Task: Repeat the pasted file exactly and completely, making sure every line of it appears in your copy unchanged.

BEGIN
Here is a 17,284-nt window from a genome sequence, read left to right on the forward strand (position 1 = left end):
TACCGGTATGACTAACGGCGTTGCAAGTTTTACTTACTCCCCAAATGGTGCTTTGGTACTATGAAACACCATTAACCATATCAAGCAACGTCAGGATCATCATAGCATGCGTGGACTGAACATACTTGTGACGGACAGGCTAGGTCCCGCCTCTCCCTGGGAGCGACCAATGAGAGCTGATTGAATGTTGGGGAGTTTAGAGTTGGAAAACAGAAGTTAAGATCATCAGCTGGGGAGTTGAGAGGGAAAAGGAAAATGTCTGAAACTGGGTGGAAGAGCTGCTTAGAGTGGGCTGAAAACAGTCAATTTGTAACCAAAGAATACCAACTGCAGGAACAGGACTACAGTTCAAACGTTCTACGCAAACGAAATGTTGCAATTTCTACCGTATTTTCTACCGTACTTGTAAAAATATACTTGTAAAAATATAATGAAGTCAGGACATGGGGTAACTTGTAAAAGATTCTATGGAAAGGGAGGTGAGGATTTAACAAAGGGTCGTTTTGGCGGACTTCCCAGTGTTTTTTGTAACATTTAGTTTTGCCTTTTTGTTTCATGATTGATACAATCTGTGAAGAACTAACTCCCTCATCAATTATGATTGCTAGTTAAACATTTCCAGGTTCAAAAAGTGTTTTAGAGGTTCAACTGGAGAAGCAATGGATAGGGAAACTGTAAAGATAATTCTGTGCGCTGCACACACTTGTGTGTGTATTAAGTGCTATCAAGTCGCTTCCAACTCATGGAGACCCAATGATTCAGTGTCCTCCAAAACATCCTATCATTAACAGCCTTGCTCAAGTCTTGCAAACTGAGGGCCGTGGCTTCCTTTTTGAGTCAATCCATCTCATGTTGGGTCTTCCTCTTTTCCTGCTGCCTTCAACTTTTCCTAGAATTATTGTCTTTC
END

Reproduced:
Here is a 17,284-nt window from a genome sequence, read left to right on the forward strand (position 1 = left end):
TACCGGTATGACTAACGGCGTTGCAAGTTTTACTTACTCCCCAAATGGTGCTTTGGTACTATGAAACACCATTAACCATATCAAGCAACGTCAGGATCATCATAGCATGCGTGGACTGAACATACTTGTGACGGACAGGCTAGGTCCCGCCTCTCCCTGGGAGCGACCAATGAGAGCTGATTGAATGTTGGGGAGTTTAGAGTTGGAAAACAGAAGTTAAGATCATCAGCTGGGGAGTTGAGAGGGAAAAGGAAAATGTCTGAAACTGGGTGGAAGAGCTGCTTAGAGTGGGCTGAAAACAGTCAATTTGTAACCAAAGAATACCAACTGCAGGAACAGGACTACAGTTCAAACGTTCTACGCAAACGAAATGTTGCAATTTCTACCGTATTTTCTACCGTACTTGTAAAAATATACTTGTAAAAATATAATGAAGTCAGGACATGGGGTAACTTGTAAAAGATTCTATGGAAAGGGAGGTGAGGATTTAACAAAGGGTCGTTTTGGCGGACTTCCCAGTGTTTTTTGTAACATTTAGTTTTGCCTTTTTGTTTCATGATTGATACAATCTGTGAAGAACTAACTCCCTCATCAATTATGATTGCTAGTTAAACATTTCCAGGTTCAAAAAGTGTTTTAGAGGTTCAACTGGAGAAGCAATGGATAGGGAAACTGTAAAGATAATTCTGTGCGCTGCACACACTTGTGTGTGTATTAAGTGCTATCAAGTCGCTTCCAACTCATGGAGACCCAATGATTCAGTGTCCTCCAAAACATCCTATCATTAACAGCCTTGCTCAAGTCTTGCAAACTGAGGGCCGTGGCTTCCTTTTTGAGTCAATCCATCTCATGTTGGGTCTTCCTCTTTTCCTGCTGCCTTCAACTTTTCCTAGAATTATTGTCTTTC